It was a land so bountiful that its citizens abolished their income taxes and long ago gave up any idea of a state sales tax. Even so, the government embarked on a heady program of school construction, welfare, courthouses and roads--spending at twice the national average and transforming a frozen land of backwater villages into a modern state.
And still, the public trough overflowed. The government picked up its checkbook and handed out $983 a year to everyone living inside its borders. An extra $250-a-month bonus was paid to anyone over the age of 65.
This fiscal nirvana began with the discovery of North America's largest oil field, a black bonanza that fueled Alaska's leap into the 20th Century and left those hardy enough to live here the nation's most fiscally pampered citizens.
Someday, everyone knew, it had to end. And as the North Slope oil tap that has provided 85% of the state's revenues in recent years slows down along with international oil prices, Alaska--for years known as a tax heaven of celestial proportions--is facing a budget crunch of the nightmare variety.
The spending deficit, already running at $513 million, is predicted to reach $1.3 billion over the next five years. Budget reserves, which have bridged the shortfall so far, will be exhausted during the same period if nothing is done.
And yet, what's to be done? Alaskans, by now accustomed to government largess, appear disinclined to give it up. A state financial planning commission, which this month began hearings on a plan to close the budget gap, realized early that Alaskans would balk at giving up their $983-a-year dividends, said the commission chairman, Brian Rogers.
"What we didn't realize at the time, and should have, is that a universal entitlement program is about as sacred a cow as you can create," he said.
The annual dividend, distributed from the multibillion-dollar Permanent Fund that was established to help preserve Alaska's oil wealth for future generations, has since become a major part of the economy in the Alaskan bush and one of the most popular political programs in history.
Dividend checks come strictly from interest on the fund and vary depending on how much money is in there. Some have suggested the fund could be raided for $200 million to $400 million a year and still maintain annual dividends of about $900 annually.
Yet even that won't be enough to bail out a state that is collecting revenues at a third the national average and spending double the national rate.
Making big cuts in state spending isn't seen as the most attractive option, because it would lead to a corresponding loss of jobs. Raising taxes, even in a largely conservative state, is seen as an easier sell.
The $250 senior citizen bonus already is being phased out over the next several years, a move that will restore about $75 million a year. And the state is looking at a possible new excise tax on tobacco that would make it the highest in the nation and bring in $42 million a year.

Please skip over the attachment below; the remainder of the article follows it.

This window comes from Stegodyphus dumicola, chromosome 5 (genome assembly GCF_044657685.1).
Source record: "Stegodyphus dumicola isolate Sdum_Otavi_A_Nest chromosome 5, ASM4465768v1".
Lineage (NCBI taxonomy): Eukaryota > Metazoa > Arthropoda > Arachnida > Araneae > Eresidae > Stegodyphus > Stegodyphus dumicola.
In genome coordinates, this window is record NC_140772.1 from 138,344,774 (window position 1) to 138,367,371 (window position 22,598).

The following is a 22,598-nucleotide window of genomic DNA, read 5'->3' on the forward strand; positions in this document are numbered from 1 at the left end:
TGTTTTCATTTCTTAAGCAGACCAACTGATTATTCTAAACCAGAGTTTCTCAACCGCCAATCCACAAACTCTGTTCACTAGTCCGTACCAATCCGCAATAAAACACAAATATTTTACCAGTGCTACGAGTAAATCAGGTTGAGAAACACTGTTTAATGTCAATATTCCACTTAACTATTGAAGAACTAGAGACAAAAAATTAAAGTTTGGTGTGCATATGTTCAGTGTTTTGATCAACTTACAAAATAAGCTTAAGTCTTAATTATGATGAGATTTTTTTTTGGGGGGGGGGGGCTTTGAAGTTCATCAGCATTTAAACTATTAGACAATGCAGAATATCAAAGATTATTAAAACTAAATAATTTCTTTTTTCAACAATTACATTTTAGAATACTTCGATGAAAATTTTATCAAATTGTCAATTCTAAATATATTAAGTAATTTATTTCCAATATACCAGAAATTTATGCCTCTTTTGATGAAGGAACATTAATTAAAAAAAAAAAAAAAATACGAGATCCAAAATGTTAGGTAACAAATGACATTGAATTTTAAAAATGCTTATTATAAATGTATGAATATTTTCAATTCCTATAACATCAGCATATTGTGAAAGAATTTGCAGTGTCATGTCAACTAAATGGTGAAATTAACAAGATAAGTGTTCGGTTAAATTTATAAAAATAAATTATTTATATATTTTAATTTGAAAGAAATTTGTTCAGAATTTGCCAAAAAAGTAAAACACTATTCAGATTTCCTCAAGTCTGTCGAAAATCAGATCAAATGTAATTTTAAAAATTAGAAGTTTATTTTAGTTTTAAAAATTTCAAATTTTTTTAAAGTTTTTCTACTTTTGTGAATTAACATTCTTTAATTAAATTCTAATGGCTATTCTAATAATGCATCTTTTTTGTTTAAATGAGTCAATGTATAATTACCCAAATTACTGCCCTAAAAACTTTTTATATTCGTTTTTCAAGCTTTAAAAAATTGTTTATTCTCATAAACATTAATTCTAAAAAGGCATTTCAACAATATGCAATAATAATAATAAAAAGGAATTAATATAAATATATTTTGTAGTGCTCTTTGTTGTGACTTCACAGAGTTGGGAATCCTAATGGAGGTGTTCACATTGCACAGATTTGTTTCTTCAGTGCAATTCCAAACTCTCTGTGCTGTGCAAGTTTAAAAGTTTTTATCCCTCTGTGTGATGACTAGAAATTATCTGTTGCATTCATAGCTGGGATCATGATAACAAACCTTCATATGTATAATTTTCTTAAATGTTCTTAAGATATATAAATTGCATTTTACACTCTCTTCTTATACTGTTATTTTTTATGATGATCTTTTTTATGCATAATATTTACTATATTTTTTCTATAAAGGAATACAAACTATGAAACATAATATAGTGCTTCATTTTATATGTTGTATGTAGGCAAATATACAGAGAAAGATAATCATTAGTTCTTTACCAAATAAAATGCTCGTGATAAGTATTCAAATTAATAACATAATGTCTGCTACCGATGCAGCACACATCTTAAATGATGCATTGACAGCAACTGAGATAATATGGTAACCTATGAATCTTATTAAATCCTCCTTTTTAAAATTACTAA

But Oliver Scott Goldsmith of the University of Alaska's Institute for Social and Economic Research, which has warned of the budget crunch for years, said it will take a combination of decreased spending, use of the Permanent Fund earnings and a broad-based tax on income or sales to close the fiscal gap.
A large number of Alaskans seem to be waiting for the next big bonanza, turning their sights on a controversial proposal to begin oil drilling in the pristine Arctic National Wildlife Refuge, a move bitterly fought by environmentalists but supported by the state's Republican-dominated congressional delegation and even Democratic Gov. Tony Knowles.
Yet Goldsmith and others say the hope that ANWR will bail out the state is illusory. Any oil found there would be too little and too late to affect the looming budget crisis.
There seems little doubt that the Permanent Fund will be raided, more likely sooner than later, and the biggest question is, who will be left standing in the political firestorm that follows?
"I think we're seeing a massing of the political will now," Rogers said. He said the creation of the state commission marked the first step toward committing the necessary evils. "They need political cover, and we're there in part to provide political cover. Nobody's name has to be on the [tax or funding cut] bill except ours."
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Alaska Oil Revenue
The oil money flowing into the state's coffers is starting to dwindle, and huge bonuses and low taxes that residents have enjoyed may be curtailed. The state owns Prudhoe Bay, the largest oil field in North America, and collects taxes and royalties from its production.
The Good Times . . . and the Tough Times Ahead
The average Alaskan household received in payments and services more than 10 times what it pays in state and local taxes, below left. But that will change as oil revenue plummets well into the next century.
Average household receives: $22,200
Average household taxes: $2,000
Source: Office of Budget and Management, Alaska Department of Revenue